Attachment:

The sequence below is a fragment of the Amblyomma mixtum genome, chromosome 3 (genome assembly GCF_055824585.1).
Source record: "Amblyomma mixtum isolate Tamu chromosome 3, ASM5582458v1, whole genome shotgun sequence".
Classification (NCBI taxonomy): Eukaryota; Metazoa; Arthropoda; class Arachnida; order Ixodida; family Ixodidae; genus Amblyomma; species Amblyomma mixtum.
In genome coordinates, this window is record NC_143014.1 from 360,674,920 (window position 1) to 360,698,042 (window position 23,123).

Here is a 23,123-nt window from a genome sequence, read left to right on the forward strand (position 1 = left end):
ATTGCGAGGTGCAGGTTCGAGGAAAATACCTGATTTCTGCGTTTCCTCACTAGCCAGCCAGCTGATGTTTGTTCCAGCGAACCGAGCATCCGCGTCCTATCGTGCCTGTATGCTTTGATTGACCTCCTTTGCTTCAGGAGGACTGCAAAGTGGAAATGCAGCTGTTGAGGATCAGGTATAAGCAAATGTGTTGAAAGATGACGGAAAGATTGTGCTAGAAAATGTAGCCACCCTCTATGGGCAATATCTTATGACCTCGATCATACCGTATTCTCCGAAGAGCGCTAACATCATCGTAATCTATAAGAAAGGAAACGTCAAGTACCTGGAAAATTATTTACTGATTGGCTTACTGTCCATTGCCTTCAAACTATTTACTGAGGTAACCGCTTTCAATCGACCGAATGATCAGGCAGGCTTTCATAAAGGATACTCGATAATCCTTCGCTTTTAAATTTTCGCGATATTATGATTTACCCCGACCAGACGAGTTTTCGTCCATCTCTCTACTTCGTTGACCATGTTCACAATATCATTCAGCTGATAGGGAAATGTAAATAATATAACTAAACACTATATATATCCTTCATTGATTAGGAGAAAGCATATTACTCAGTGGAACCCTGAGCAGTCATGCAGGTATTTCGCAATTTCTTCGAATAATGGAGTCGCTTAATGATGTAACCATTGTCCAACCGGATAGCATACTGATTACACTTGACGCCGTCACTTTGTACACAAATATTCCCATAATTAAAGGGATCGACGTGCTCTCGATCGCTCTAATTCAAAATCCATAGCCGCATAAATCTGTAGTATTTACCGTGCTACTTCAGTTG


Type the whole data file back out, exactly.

The sequence below is a fragment of the Amblyomma mixtum genome, chromosome 3 (genome assembly GCF_055824585.1).
Source record: "Amblyomma mixtum isolate Tamu chromosome 3, ASM5582458v1, whole genome shotgun sequence".
Classification (NCBI taxonomy): Eukaryota; Metazoa; Arthropoda; class Arachnida; order Ixodida; family Ixodidae; genus Amblyomma; species Amblyomma mixtum.
In genome coordinates, this window is record NC_143014.1 from 360,674,920 (window position 1) to 360,698,042 (window position 23,123).

Here is a 23,123-nt window from a genome sequence, read left to right on the forward strand (position 1 = left end):
ATTGCGAGGTGCAGGTTCGAGGAAAATACCTGATTTCTGCGTTTCCTCACTAGCCAGCCAGCTGATGTTTGTTCCAGCGAACCGAGCATCCGCGTCCTATCGTGCCTGTATGCTTTGATTGACCTCCTTTGCTTCAGGAGGACTGCAAAGTGGAAATGCAGCTGTTGAGGATCAGGTATAAGCAAATGTGTTGAAAGATGACGGAAAGATTGTGCTAGAAAATGTAGCCACCCTCTATGGGCAATATCTTATGACCTCGATCATACCGTATTCTCCGAAGAGCGCTAACATCATCGTAATCTATAAGAAAGGAAACGTCAAGTACCTGGAAAATTATTTACTGATTGGCTTACTGTCCATTGCCTTCAAACTATTTACTGAGGTAACCGCTTTCAATCGACCGAATGATCAGGCAGGCTTTCATAAAGGATACTCGATAATCCTTCGCTTTTAAATTTTCGCGATATTATGATTTACCCCGACCAGACGAGTTTTCGTCCATCTCTCTACTTCGTTGACCATGTTCACAATATCATTCAGCTGATAGGGAAATGTAAATAATATAACTAAACACTATATATATCCTTCATTGATTAGGAGAAAGCATATTACTCAGTGGAACCCTGAGCAGTCATGCAGGTATTTCGCAATTTCTTCGAATAATGGAGTCGCTTAATGATGTAACCATTGTCCAACCGGATAGCATACTGATTACACTTGACGCCGTCACTTTGTACACAAATATTCCCATAATTAAAGGGATCGACGTGCTCTCGATCGCTCTAATTCAAAATCCATAGCCGCATAAATCTGTAGTATTTACCGTGCTACTTCAGTTG